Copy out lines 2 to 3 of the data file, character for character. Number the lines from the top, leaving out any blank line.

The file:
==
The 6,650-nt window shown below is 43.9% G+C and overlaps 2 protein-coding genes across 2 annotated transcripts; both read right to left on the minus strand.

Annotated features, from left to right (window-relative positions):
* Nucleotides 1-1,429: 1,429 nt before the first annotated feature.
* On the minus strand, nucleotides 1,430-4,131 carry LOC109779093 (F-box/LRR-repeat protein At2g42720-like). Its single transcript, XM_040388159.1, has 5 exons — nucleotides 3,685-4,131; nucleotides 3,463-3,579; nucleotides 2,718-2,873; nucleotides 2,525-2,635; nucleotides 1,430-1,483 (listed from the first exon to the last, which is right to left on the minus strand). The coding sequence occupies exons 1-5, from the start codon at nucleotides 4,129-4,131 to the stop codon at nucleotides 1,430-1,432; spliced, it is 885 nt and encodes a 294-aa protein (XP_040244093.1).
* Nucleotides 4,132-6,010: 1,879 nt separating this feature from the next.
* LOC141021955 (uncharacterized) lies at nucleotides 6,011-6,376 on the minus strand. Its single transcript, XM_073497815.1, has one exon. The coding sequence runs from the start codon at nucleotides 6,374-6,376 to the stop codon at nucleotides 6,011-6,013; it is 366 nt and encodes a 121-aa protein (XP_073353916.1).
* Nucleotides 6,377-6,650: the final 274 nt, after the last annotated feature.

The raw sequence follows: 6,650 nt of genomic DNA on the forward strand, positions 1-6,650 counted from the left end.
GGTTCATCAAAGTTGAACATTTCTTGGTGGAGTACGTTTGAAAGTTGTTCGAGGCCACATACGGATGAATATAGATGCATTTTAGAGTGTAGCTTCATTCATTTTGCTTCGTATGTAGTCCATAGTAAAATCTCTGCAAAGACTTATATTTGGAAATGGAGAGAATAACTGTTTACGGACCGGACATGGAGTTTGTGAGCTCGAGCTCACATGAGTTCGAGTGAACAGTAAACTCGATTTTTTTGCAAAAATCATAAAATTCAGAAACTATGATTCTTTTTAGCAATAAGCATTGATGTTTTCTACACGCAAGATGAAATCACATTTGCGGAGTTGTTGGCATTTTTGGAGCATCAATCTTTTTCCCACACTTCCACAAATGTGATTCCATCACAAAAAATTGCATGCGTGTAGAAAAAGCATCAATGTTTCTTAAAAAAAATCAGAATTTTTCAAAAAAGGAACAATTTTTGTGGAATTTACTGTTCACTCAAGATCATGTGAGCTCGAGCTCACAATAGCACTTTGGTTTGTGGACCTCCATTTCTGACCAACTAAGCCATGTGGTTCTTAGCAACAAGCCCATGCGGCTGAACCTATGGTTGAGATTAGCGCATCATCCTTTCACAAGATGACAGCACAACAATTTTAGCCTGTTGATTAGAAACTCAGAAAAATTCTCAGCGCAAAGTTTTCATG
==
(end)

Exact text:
Annotated features, from left to right (window-relative positions):
* Nucleotides 1-1,429: 1,429 nt before the first annotated feature.